Clearly, every expatriate hopes to successfully navigate the first two stages and arrive in Equilibrium in a timely fashion. Certain things you do early on in your time here in Taiwan will help you transition through these stages and feel at home here. During the Honeymoon stage of cross-cultural adjustment, you often feel excited about new experiences.  Do all that you can to take advantage of this stage and use the added energy that you feel to build supportive relationships that will carry you through the Slump.

 

Building new relationships in a foreign country can be challenging and often requires more effort than we experience in our home country. The best balance of friendships will include friends in three categories of people:

 

1) Local people (Taiwanese);

2) Compatriots from your home country, and

3) Fellow internationals from other countries.

 

Good candidates for local Taiwanese friends include neighbors, co-workers, and parents of your child’s friends.  We foreigners greatly benefit from our local Taiwanese friends.  These friends help us navigate the mysterious cross-cultural situations that we encounter, and help deepen our experience of Taiwanese culture. Second, making friends with people from our home country gives us the opportunity to interact with others who are going through similar cross-cultural adjustments, or have already navigated through them and reached Equilibrium. Building relationships with compatriots also provides us opportunities to continue celebrating our traditional holidays in a more festive atmosphere.  Finally, our life is further enhanced by making friends with expatriates from other countries.  These relationships can broaden our global horizons even more than foreign travel. During travel we have brief encounters with various people from countries we choose to visit. However, because Taipei attracts foreigners from many countries, we can take the time to develop in-depth relationships with people from countries we may never even visit. Think of your time in Taiwan as an opportunity to learn more about other people and their cultures and traditions, through your global friendships.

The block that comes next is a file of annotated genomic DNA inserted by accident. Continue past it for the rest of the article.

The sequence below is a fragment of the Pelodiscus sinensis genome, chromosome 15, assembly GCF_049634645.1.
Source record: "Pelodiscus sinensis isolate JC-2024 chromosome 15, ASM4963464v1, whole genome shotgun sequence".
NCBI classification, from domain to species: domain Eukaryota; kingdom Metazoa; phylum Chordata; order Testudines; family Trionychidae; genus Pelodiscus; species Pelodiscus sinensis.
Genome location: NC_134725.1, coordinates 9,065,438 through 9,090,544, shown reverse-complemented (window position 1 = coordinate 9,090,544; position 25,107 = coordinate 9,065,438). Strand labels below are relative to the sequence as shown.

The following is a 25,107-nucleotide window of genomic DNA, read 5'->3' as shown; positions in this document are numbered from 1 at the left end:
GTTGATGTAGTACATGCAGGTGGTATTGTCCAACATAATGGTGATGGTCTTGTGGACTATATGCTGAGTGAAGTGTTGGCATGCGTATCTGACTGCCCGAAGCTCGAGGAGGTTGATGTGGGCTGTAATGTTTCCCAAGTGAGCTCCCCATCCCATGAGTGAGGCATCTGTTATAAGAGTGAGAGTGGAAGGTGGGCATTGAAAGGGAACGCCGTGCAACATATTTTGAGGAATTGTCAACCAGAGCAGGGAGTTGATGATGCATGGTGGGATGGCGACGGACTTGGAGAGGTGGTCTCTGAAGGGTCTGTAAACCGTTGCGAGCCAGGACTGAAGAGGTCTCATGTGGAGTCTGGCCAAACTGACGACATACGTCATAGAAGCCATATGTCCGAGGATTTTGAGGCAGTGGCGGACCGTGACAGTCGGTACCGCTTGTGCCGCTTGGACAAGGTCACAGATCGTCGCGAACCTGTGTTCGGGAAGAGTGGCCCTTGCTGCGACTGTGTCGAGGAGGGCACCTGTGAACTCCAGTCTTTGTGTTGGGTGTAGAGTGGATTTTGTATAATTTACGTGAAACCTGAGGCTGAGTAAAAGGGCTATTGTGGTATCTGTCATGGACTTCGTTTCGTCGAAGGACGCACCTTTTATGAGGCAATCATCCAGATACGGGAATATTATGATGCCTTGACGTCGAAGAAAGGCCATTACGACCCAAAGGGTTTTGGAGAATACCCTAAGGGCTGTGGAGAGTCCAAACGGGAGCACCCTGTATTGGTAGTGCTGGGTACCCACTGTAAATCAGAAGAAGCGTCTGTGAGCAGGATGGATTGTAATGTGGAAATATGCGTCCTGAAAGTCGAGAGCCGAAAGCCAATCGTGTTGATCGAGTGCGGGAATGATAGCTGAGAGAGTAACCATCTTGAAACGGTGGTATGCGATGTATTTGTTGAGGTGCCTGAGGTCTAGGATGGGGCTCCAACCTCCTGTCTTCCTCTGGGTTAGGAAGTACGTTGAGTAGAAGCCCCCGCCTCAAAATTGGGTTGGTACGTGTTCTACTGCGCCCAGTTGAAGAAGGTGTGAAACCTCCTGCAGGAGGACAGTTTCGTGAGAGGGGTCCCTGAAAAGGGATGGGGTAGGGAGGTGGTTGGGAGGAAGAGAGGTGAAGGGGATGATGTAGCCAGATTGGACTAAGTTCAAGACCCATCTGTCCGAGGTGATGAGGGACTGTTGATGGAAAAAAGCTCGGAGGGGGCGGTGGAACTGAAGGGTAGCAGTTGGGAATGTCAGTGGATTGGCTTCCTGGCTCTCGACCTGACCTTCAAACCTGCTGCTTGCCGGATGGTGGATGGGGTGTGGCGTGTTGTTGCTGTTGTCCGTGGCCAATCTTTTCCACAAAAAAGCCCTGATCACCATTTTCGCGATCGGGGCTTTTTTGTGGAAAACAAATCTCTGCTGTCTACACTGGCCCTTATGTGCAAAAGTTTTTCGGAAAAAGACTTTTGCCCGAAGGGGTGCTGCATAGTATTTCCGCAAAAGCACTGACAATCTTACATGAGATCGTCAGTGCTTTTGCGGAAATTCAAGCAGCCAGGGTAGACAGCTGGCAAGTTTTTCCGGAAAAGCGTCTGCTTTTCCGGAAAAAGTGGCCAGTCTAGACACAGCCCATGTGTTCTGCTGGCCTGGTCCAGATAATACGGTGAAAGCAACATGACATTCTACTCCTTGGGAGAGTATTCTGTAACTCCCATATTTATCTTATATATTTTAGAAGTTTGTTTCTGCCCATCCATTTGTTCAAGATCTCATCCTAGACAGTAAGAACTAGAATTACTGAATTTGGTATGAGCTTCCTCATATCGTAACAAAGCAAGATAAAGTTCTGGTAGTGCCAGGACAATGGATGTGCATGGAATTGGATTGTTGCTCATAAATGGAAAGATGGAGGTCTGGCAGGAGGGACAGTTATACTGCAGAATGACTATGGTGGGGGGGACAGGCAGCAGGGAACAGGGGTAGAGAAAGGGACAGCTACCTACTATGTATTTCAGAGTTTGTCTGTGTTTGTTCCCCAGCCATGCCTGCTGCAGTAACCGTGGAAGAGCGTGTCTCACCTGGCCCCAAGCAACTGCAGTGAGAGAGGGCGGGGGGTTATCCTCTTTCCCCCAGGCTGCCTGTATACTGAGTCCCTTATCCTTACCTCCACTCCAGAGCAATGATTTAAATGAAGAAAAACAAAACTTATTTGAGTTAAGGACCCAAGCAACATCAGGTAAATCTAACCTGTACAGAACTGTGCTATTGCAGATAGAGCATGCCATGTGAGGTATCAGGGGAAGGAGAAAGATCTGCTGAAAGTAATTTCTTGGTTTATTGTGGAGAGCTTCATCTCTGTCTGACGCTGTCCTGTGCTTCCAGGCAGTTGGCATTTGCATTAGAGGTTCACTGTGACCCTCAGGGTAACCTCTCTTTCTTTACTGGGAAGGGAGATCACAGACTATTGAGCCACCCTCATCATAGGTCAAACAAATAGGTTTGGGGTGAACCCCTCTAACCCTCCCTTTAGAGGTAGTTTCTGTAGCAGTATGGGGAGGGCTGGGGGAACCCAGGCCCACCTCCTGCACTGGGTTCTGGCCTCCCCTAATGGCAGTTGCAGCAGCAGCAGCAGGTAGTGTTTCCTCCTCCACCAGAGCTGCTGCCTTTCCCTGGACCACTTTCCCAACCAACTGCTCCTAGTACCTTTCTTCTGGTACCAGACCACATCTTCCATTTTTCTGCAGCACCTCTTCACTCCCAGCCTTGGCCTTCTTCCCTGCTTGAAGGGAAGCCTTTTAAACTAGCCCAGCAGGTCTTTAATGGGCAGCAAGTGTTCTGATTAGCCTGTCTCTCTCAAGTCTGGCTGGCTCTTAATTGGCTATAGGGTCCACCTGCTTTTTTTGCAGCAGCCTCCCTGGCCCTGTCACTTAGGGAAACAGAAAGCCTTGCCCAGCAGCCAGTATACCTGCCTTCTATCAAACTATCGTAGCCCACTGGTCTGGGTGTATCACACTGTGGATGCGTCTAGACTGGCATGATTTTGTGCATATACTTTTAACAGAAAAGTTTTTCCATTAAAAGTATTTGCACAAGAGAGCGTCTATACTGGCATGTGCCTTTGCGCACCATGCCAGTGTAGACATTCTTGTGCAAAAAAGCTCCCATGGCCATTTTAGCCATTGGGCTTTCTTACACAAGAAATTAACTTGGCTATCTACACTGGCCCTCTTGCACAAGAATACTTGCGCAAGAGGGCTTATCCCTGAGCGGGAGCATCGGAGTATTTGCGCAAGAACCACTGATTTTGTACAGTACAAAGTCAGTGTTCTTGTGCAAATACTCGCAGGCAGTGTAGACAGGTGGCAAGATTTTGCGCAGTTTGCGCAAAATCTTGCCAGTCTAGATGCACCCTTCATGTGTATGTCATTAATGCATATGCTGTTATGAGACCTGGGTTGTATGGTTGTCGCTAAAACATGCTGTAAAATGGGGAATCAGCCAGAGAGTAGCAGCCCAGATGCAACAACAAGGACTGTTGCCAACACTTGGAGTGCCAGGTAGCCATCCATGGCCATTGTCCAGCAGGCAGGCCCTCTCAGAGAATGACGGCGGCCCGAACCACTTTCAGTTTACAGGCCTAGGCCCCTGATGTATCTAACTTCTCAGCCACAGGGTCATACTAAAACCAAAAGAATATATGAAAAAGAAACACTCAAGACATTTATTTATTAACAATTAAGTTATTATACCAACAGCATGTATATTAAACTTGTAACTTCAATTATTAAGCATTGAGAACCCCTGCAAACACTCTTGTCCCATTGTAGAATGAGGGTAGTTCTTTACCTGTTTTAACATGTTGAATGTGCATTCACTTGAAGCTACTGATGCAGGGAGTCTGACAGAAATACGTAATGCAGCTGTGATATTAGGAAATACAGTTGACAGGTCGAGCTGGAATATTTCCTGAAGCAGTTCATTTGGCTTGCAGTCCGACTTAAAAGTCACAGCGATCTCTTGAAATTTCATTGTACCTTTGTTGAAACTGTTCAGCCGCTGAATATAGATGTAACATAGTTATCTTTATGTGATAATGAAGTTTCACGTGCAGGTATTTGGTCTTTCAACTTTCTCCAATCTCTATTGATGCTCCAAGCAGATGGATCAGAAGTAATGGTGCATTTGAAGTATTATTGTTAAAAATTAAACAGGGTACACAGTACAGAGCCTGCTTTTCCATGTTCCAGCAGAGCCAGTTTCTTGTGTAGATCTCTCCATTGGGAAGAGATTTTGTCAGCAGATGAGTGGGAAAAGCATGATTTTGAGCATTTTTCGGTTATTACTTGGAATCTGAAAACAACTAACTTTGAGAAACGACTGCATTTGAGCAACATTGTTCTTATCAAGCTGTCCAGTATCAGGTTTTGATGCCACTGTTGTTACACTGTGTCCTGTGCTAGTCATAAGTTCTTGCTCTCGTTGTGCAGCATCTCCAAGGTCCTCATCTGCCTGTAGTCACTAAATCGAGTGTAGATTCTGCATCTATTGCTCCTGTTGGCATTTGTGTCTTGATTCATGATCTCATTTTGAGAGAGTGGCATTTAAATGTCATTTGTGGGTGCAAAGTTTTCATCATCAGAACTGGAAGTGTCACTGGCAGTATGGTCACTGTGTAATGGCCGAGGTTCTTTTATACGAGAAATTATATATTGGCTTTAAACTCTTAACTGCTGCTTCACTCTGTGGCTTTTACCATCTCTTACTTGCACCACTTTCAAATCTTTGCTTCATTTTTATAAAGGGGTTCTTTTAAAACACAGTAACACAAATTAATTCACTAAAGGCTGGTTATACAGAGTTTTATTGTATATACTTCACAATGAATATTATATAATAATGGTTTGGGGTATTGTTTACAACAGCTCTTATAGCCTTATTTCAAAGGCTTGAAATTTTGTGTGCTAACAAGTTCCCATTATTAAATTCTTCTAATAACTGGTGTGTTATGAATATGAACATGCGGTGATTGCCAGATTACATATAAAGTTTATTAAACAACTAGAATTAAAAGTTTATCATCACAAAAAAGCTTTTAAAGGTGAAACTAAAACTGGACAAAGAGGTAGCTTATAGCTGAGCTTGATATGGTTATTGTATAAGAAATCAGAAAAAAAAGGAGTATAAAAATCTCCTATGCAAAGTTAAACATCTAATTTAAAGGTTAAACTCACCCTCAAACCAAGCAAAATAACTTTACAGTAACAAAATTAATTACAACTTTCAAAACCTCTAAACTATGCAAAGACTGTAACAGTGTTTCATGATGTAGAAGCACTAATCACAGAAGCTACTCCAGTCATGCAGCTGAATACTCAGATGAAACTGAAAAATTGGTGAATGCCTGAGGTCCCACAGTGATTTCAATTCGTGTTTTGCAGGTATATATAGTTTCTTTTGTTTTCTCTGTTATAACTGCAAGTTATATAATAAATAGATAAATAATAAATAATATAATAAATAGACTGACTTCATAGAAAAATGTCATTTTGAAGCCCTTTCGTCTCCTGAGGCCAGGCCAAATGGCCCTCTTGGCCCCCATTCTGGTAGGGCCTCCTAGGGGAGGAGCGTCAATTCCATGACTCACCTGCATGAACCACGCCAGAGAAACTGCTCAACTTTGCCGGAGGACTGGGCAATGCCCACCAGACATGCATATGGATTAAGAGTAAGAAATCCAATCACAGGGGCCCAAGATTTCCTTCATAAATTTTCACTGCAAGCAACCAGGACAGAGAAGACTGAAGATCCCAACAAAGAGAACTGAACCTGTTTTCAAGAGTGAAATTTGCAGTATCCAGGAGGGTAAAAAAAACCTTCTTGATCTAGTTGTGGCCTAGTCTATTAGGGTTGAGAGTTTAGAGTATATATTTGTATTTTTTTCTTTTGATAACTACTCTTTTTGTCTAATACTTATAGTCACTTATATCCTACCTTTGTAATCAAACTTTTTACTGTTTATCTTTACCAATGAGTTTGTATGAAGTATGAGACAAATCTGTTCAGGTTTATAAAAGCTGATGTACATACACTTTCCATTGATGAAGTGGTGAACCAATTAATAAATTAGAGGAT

Getting Further Help

 

Many expatriates find that living cross-culturally brings to the surface emotional wounds that have not fully healed.  They discover that the stress of cross-cultural living leaves them overwhelmed by issues that seemed more manageable in their home country. Such issues might be marriage/relationship tensions, depression, family-of-origin issues, anxiety, addictions, parenting challenges, substance abuse, etc. If you find yourself struggling with these or other concerns, please reach out for help from one of our caring professional counselors at the Community Services Center. While settling into Taiwan and this new culture, please connect with the services and activities offered at the Center.  We hope that you will discover that we “strives to help you thrive.”

 

Read more articles in our magazine here!